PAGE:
As I alluded to the in the last entry, and I’m sure left a jealous pang in your hearts, the smell of fresh baking is pretty much what wakes me up every morning. One of the major benefits with owning this place alongside an accomplished chef is the free food. Now, of course breakfast is essentially free to all our guests as well, as it’s something included in their rate, but for me, I really get a free breakfast, well outside of both of us paying for the supplies, but I remise, as this is kind of getting away from me now, back to the jealousy. It has pretty much become my adulthood routine, to wake up, have a delicious breakfast and start to see to the guests checkout.

I’m not sure what most people think is involved with running a bed and breakfast, I’m pretty sure that there’s this idea that it’s just living a normal every day life while also having other people in your home, but to be honest, there is a fair bit of work that goes into it every single day. From the point of waking up, there’s wake up calls to be made, turn down service while people enjoy breakfast, sign outs, then taking care of all the amenities when people check out. This includes full cleaning, laundry, care for the public areas, reservation checking, calls and much more. Outside of the things we need to do to keep the place in steady supply.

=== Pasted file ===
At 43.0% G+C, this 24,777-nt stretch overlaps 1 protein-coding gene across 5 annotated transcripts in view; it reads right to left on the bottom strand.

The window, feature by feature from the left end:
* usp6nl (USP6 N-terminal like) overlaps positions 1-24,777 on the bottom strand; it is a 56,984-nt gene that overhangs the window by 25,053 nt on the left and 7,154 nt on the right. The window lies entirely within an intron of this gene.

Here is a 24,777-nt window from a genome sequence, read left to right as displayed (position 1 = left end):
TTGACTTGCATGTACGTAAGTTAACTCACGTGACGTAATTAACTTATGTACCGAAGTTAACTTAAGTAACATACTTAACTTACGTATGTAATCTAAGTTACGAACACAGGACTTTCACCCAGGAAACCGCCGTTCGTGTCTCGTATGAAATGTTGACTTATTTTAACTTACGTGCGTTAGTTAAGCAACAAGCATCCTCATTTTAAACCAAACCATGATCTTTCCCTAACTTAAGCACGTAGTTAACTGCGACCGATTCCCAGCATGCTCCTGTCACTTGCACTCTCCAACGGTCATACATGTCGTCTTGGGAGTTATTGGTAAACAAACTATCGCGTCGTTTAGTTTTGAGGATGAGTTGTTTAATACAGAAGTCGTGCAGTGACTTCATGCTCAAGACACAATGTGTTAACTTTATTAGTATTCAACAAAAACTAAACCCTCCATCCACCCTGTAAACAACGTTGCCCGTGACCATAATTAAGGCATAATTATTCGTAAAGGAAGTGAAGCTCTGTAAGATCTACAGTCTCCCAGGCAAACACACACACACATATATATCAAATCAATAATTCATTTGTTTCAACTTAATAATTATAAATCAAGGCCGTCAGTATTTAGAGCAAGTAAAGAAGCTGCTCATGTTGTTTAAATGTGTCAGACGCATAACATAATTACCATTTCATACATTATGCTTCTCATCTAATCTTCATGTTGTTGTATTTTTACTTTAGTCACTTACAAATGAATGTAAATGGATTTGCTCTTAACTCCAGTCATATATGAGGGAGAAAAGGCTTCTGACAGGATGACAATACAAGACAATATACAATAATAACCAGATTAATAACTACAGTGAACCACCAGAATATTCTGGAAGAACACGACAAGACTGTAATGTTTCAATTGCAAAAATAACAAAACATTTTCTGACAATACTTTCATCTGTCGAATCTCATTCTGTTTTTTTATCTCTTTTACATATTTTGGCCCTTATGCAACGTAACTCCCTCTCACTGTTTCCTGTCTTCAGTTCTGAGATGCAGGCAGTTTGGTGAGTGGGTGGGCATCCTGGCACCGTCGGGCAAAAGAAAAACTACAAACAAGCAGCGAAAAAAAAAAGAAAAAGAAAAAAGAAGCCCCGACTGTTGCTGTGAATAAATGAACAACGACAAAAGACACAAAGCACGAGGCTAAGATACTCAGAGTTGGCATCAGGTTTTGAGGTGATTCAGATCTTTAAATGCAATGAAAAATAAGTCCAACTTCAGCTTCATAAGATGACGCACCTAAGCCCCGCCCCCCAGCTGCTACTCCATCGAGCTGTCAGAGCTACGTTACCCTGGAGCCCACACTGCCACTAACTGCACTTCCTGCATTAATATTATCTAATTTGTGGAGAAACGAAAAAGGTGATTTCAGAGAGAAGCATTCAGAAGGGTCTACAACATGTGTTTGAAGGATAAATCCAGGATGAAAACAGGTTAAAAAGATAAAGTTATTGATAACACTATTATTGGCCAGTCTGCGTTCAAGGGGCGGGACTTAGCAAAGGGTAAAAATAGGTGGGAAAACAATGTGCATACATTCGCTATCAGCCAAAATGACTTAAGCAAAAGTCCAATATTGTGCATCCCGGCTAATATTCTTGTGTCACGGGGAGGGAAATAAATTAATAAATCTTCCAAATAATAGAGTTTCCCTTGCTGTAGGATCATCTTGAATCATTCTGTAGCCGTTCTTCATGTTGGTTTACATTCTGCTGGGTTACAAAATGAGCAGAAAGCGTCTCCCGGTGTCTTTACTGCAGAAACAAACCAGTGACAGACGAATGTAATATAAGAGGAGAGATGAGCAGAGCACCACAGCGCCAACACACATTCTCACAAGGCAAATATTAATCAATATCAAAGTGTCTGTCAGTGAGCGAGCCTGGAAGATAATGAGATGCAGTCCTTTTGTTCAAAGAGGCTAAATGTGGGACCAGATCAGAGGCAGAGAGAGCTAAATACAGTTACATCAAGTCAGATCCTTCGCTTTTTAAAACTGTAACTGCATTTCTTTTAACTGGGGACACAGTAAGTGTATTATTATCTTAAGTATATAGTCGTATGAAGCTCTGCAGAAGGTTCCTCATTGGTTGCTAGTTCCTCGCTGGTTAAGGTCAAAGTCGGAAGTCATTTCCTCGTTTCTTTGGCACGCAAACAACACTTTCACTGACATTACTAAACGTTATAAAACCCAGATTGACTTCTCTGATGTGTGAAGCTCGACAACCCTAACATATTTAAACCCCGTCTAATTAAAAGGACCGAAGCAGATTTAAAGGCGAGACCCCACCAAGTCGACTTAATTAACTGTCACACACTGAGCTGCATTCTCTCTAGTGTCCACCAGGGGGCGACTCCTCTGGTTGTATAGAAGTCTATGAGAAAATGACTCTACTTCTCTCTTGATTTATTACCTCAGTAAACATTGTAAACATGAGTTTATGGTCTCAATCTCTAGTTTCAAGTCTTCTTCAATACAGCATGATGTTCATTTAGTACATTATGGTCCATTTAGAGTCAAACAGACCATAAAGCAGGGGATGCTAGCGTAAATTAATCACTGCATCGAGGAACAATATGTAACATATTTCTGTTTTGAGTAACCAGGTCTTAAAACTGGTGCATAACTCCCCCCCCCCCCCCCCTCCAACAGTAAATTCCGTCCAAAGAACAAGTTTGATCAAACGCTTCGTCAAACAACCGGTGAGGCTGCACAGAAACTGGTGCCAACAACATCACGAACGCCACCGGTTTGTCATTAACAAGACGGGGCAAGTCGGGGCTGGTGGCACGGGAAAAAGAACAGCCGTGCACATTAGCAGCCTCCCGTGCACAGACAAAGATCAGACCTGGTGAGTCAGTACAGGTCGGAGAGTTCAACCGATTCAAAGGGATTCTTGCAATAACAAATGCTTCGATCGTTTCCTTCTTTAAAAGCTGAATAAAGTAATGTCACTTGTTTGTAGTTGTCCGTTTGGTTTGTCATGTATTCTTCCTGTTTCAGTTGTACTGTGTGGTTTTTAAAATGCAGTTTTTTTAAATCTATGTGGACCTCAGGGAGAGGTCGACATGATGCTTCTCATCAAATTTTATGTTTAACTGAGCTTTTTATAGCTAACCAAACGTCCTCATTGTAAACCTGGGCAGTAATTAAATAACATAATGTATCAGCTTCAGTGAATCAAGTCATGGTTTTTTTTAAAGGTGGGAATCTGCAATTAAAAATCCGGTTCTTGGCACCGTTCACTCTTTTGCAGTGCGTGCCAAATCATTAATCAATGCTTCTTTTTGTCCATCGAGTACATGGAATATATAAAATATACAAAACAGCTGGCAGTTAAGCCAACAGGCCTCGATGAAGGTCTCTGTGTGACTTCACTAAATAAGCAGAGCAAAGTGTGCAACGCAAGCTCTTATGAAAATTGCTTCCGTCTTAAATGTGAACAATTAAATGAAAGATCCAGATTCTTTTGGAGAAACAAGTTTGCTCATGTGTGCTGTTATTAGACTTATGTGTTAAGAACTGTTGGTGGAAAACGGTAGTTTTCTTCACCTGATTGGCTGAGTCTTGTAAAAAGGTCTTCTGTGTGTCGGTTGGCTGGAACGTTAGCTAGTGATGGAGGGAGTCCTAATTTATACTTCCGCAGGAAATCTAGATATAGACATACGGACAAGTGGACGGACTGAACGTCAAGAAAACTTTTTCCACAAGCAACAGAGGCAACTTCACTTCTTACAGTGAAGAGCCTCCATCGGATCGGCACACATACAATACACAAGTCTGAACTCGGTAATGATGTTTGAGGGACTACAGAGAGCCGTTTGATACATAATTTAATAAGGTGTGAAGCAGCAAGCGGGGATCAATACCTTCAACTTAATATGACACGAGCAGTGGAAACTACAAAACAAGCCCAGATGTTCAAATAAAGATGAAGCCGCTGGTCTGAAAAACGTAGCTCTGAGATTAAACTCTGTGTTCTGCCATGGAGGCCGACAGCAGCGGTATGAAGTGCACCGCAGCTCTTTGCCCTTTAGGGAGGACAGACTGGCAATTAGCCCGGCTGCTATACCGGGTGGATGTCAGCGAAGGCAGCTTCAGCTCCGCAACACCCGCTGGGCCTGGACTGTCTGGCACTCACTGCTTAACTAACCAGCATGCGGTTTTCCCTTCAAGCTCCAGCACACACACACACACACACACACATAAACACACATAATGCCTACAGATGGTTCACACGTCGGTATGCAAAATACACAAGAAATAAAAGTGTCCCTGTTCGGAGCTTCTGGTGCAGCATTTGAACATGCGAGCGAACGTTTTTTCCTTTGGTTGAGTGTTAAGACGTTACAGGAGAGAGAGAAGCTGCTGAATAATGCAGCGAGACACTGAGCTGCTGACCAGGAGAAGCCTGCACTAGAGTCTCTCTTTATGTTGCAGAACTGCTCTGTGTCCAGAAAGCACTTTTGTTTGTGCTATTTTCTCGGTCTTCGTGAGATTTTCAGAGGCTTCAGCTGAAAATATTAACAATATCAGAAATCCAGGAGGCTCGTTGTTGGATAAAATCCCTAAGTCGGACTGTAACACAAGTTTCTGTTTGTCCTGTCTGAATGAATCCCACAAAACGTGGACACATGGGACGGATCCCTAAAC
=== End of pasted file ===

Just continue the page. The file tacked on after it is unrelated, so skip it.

Essentially what I’m saying is that it’s not just a matter of sitting at home and allowing other people to pay you for the pleasure of their company. But, it’s a life that we had grown accustomed to since childhood. In fact, they’re aren’t many times in my life that I wasn’t sharing home with at least another half dozen people. There were people we fondly remember, some we remember not so fondly, and a wide swath of others that have come and gone in a blur. They say that it takes a village, and I’m sure that’s true, as that’s pretty much how we were raised.

There have been some times where we had no guests for a period, and honestly, it leaves one wondering what to do with themselves. Being so used to so many people, the quiet can get discomforting, the lack of work and things to follow up on makes one seem lazy, we’re just too used to always having something to do and someone to do it for. That may be part of why I chose to take up blogging, not only to get the word out on a demographic that is probably underrepresented in today’s day and age, but also just to have something to do with any of the downtime I find myself having, until I turn off the lights, remembering all I have to do in the morning, when I am once again awoken by the delicious smell of freshly baked goods, jealous?

Aloft In a Loft